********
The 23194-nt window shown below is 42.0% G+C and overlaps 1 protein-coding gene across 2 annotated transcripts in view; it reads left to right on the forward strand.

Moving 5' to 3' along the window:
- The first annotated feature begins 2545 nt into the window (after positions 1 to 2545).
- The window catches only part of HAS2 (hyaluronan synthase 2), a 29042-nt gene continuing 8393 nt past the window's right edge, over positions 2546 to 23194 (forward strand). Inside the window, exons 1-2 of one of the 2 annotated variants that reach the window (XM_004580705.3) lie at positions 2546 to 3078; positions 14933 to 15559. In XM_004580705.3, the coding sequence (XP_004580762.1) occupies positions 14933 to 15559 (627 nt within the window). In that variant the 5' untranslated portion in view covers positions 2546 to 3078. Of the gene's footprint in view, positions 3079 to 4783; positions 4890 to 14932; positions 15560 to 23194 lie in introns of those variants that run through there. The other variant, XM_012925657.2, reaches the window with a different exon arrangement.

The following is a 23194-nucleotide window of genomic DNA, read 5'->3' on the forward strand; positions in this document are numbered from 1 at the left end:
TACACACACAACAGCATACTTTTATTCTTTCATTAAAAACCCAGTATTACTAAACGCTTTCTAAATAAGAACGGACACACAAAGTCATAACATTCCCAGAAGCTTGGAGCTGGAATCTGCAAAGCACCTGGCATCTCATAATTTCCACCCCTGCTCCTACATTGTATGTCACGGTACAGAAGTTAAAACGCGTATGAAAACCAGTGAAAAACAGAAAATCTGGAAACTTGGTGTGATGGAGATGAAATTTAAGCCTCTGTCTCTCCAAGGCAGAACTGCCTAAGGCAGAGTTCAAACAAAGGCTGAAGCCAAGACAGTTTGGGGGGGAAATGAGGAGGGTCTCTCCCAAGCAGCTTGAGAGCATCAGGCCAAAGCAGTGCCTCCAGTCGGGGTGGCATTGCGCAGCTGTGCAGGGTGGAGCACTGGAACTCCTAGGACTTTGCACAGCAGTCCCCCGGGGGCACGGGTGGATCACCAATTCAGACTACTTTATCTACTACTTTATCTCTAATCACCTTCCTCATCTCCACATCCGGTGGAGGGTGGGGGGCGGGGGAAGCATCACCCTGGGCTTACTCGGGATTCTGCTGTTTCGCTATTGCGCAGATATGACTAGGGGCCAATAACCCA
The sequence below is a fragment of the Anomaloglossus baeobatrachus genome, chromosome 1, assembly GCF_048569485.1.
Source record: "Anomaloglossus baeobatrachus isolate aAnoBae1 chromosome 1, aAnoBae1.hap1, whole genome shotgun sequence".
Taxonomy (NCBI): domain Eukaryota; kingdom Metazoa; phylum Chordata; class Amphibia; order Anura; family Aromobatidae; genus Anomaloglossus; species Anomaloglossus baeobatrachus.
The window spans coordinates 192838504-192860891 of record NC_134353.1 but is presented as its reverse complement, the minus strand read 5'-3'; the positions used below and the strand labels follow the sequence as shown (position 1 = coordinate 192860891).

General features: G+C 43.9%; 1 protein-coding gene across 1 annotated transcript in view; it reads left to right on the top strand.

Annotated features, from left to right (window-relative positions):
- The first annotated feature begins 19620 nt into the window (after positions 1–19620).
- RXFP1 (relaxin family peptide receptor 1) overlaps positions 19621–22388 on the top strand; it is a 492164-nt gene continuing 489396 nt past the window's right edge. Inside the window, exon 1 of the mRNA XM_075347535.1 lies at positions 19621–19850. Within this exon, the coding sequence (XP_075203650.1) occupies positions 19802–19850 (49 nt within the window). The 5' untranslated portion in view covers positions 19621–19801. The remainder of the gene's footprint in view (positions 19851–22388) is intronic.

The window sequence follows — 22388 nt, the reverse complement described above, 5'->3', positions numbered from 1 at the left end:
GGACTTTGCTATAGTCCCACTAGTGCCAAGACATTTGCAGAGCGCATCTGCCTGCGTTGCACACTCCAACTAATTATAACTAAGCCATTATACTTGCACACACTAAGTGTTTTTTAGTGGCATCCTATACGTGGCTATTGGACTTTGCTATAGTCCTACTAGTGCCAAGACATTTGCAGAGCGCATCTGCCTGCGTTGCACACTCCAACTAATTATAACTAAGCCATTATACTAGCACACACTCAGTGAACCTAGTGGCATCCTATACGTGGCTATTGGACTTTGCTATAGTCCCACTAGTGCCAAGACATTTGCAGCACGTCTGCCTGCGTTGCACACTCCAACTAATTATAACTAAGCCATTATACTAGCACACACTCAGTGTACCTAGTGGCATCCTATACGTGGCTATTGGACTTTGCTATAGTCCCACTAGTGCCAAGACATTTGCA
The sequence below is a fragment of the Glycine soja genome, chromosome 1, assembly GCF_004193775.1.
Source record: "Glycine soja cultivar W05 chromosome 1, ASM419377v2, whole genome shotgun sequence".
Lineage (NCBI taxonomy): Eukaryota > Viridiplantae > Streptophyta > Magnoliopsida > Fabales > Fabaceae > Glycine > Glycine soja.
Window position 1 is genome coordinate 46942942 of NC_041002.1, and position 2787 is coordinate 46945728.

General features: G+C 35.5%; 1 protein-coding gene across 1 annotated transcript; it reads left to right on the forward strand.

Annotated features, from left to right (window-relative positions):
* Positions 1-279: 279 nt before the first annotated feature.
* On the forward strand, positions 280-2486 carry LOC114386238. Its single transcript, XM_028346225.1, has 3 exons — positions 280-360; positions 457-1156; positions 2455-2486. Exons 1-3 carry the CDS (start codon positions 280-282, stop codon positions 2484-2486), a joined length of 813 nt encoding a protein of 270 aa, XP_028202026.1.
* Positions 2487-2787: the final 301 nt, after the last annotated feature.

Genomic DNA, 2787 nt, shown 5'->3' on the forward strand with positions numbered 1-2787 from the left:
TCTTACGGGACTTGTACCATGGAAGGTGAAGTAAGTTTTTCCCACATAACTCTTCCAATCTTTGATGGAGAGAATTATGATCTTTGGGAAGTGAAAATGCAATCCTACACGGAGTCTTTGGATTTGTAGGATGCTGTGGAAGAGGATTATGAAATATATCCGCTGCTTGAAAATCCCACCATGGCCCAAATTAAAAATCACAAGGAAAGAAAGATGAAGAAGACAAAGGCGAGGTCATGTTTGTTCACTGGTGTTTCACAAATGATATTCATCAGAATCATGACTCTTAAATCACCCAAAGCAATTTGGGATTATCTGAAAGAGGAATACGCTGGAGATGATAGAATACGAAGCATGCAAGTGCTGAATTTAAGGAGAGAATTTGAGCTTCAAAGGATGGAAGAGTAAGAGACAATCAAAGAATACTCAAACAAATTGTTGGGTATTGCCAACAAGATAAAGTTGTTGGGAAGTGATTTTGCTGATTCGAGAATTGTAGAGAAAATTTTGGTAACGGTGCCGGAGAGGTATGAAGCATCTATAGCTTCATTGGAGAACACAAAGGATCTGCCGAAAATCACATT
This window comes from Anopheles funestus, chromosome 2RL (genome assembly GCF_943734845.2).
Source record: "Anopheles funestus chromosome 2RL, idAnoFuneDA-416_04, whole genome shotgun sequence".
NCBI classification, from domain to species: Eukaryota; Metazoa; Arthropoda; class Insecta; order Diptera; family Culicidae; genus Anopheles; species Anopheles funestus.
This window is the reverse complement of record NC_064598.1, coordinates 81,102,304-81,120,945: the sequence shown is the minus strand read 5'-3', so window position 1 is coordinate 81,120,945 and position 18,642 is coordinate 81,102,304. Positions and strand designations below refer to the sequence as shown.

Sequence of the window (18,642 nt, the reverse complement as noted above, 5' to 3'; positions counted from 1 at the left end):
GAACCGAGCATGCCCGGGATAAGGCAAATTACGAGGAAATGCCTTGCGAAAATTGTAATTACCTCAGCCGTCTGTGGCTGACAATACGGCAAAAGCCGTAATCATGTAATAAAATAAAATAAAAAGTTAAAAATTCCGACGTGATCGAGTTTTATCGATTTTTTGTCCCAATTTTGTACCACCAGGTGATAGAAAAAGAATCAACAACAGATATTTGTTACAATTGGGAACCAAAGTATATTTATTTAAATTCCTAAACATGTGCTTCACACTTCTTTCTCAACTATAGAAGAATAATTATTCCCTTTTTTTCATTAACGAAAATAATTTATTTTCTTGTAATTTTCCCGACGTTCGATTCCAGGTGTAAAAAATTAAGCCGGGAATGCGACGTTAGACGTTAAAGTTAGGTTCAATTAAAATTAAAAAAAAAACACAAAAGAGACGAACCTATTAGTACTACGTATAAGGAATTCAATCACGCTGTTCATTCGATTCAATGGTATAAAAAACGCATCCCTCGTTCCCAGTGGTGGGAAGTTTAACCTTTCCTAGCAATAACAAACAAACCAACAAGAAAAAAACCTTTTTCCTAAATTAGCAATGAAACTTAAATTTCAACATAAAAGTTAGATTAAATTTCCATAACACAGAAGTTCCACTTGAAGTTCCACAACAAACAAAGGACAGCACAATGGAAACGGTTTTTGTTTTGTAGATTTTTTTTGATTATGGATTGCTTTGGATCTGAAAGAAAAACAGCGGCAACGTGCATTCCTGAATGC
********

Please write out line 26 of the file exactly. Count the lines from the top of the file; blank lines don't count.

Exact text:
Genomic DNA, 2787 nt, shown 5'->3' on the forward strand with positions numbered 1-2787 from the left: